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Two gyms in violation of stay-at-home order forced to close due to lawsuit

(Stock AP Photo/Gregory Bull)

Two gyms that were defying Washington state’s stay-at-home order have shut down temporarily, but say their fight is not over.

Mike Jellison, owner of Arlington’s PA Fitness, told KIRO Radio he could not open Wednesday because he faced a $2,000 fine for each person allowed to workout.

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“We were six feet apart, temperature checks at the doors, bottles of hospital-grade disinfectant for everybody that came in, [kept capacity] below 30 percent of max, I mean, we did all the guidelines,” he said.

When gyms can reopen, Jellison says the state guidelines will make it nearly impossible for any of fitness center or gym to be able to turn a profit.

“You’re going to have a minimal amount of people in there, and you have to take classes for this virus, and it’s just going to put more people out of business,” Jellison said. “They’ve got to rethink the process.”

Northwest Fitness in Puyallup was also open despite the governor’s orders. The gym posted a photo on Facebook of two police cars in its empty parking lot Wednesday.

Washington Attorney General Bob Ferguson has announced consumer protection lawsuits against the two gyms, saying their open doors and continued operations in violation of Gov. Inslee’s “Stay Home, Stay Healthy” proclamation gives them an unfair advantage over competitors that remain closed and endangers public health.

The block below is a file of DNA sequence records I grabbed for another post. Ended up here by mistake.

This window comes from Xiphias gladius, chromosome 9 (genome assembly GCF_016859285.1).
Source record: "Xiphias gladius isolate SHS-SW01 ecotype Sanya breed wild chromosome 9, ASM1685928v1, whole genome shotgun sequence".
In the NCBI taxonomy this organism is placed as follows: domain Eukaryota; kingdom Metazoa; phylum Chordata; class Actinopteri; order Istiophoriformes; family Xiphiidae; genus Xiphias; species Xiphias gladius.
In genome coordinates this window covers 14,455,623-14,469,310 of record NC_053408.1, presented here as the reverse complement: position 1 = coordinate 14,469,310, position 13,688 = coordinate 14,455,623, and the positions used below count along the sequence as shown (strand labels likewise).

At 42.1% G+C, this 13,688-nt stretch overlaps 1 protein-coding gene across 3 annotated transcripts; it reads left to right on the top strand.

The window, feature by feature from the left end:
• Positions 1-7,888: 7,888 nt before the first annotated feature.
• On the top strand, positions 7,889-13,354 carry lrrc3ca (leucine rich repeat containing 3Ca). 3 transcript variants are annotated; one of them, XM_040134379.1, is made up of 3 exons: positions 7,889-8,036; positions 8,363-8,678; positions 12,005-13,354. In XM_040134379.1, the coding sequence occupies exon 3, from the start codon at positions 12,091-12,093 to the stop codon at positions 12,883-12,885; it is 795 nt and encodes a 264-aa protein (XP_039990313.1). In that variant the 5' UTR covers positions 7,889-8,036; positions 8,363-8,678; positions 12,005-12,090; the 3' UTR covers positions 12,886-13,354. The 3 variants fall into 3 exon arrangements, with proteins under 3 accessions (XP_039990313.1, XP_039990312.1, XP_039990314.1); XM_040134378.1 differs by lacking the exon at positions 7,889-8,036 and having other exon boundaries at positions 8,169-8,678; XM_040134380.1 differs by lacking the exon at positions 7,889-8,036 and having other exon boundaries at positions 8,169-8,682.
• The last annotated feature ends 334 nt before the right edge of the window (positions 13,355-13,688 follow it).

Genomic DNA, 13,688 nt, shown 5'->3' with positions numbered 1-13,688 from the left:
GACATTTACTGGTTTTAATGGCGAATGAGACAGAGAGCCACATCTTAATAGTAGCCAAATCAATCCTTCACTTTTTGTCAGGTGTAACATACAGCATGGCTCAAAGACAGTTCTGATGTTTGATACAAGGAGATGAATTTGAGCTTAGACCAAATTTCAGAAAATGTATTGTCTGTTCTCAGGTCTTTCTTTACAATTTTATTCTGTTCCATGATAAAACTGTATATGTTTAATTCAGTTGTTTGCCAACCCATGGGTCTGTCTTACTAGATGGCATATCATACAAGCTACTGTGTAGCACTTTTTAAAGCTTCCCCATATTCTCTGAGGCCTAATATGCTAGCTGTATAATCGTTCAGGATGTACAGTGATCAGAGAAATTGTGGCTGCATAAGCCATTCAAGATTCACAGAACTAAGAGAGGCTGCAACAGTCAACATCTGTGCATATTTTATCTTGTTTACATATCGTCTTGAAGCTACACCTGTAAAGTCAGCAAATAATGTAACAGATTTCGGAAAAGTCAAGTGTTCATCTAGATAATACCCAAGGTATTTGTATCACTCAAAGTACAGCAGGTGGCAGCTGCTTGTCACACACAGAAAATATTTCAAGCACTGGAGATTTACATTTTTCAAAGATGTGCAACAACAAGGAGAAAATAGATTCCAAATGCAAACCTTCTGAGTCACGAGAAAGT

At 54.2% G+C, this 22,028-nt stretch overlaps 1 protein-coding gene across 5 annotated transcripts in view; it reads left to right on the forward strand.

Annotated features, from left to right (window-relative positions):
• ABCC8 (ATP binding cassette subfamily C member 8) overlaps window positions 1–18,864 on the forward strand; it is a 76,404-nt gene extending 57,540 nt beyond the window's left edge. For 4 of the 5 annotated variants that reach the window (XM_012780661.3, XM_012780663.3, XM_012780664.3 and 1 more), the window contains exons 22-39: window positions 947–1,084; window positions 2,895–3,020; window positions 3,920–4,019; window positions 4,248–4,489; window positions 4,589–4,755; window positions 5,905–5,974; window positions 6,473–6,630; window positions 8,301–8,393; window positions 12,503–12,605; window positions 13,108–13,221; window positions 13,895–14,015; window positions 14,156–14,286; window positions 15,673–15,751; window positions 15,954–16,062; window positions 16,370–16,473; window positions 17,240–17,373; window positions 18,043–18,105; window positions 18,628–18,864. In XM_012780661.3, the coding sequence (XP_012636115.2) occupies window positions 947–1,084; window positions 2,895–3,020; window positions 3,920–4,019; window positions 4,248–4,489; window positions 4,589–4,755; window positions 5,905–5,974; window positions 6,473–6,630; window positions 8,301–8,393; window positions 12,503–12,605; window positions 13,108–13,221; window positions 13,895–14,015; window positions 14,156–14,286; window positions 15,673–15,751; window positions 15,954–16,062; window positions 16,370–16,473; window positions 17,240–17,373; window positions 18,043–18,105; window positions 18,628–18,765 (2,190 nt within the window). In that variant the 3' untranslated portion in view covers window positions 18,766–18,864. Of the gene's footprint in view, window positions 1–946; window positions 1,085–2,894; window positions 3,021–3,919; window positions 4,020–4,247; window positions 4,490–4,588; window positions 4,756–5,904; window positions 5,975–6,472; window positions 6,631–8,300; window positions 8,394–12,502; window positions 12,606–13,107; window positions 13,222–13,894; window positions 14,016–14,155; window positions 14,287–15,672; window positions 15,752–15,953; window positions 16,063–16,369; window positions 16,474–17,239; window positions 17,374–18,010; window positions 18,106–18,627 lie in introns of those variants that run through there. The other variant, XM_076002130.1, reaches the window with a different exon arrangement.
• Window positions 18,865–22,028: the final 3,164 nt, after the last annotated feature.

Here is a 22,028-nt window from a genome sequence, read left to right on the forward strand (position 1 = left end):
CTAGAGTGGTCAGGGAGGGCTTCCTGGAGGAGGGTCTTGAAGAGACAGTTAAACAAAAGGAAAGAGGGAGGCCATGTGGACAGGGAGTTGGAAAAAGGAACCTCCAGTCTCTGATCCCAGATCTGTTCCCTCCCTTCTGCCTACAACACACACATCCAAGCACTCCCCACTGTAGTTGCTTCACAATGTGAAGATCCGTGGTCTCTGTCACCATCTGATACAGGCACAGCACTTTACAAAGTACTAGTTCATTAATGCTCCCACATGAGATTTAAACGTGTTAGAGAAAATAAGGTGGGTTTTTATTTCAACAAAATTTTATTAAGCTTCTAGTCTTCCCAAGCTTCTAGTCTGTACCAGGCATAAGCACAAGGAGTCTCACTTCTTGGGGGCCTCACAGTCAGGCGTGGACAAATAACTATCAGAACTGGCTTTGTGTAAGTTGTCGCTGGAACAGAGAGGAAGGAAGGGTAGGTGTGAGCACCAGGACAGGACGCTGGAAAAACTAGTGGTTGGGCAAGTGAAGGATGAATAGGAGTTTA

Both businesses were given multiple warnings, and received cease and desist letters on Friday as final warnings to cease operations within 48 hours or face a lawsuit. Despite these warnings, the gyms continued to operate, so the Attorney General’s Office filed a lawsuit against the businesses and their owners.

A court can impose monetary penalties of up to $2,000 per violation of the Consumer Protection Act. These lawsuits are civil actions and do not prelude criminal charges by local prosecutors if warranted.

The City of Arlington notified PA Fitness owners that the city has the right to revoke their business license, impose penalties, or seek a court order, and offered to assist the owners in accessing relief programs and education about how to reopen when it is safe to do so. Arlington does not have any enforcement action against PA Fitness.

“I understand where this business owner is coming from,” said Paul Ellis, City Administrator.  “Economic hardship is real, but so are the health risks of this virus. We cannot just pick and choose which laws we are going to follow.”

The KIRO Radio Newsdesk contributed to this report. 

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